Steaming out of Whitby

North Yorkshire Moors Railway, outside Whitby station:  BR locomotive 76079

North Yorkshire Moors Railway, outside Whitby station: BR locomotive 76079

The North Yorkshire Moors Railway is one of the premier heritage lines in Britain, started up in 1973, seven years after the British Railways service closed down.

It runs from Grosmont, the junction with the Esk Valley line, south to Pickering. It has spectacular moorland scenery, beautifully preserved stations, authentic rolling stock that is kept in good order and a fleet of powerful tender locomotives that can tackle steep gradients.

Its greatest asset of all, however, is its army of volunteers. Stations and trains are well staffed, so that the public is well looked after. The railway offers a warm welcome, decent catering and unobtrusive shopping opportunities to holidaymakers and rail enthusiasts alike.

Among the many preserved railways up and down the land, the NYMR is at the top of the game, alongside such lines as the Keighley & Worth Valley Railway and the Severn Valley Railway.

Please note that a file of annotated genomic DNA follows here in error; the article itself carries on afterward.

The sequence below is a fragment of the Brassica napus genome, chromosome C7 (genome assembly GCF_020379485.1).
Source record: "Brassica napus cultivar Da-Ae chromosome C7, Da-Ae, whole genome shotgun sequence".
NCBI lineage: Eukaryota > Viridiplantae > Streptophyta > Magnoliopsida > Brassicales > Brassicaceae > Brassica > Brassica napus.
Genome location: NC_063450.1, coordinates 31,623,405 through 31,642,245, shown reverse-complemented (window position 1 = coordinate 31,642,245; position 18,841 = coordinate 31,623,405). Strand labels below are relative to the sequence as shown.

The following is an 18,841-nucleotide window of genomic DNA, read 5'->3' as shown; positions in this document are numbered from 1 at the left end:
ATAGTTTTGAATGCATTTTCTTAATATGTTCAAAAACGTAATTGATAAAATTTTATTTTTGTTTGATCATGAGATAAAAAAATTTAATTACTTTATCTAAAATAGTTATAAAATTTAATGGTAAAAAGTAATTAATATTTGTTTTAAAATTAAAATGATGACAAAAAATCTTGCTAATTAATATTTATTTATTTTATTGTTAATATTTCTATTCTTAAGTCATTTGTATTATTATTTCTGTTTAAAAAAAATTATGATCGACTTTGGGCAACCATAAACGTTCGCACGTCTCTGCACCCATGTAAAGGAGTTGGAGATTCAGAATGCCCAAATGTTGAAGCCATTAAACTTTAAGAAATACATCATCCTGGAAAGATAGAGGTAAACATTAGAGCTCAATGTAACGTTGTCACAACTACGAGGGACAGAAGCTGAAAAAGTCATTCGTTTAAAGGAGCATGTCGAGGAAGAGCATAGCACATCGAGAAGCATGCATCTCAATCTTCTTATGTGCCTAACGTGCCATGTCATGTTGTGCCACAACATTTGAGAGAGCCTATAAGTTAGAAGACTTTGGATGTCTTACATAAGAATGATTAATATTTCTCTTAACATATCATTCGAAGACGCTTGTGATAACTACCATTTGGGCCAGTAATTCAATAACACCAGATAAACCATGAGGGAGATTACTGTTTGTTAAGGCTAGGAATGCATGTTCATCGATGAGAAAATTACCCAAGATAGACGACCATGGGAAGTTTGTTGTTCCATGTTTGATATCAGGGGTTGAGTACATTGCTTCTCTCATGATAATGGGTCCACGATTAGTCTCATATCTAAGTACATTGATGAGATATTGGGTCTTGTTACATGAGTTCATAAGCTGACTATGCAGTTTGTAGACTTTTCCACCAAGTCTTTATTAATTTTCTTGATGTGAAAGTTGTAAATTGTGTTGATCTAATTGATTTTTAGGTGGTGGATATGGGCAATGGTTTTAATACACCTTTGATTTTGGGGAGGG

Travelling between Whitby and Pickering and back in either direction is a full day out, and there’s time to make at least one break of journey. Grosmont station gives access to the locomotive works through the original tunnel of the horse-drawn Whitby & Pickering Railway; Goathland, made famous by the TV programme Heartbeat, is irresistibly picturesque.

The re-entry of steam trains into Whitby is a huge success, and line-capacity has been improved by bringing a second platform back into use. Collaboration between the local authorities, Network Rail and the NYMR has created a win-win situation, boosting the local economy and bringing pleasure to thousands.

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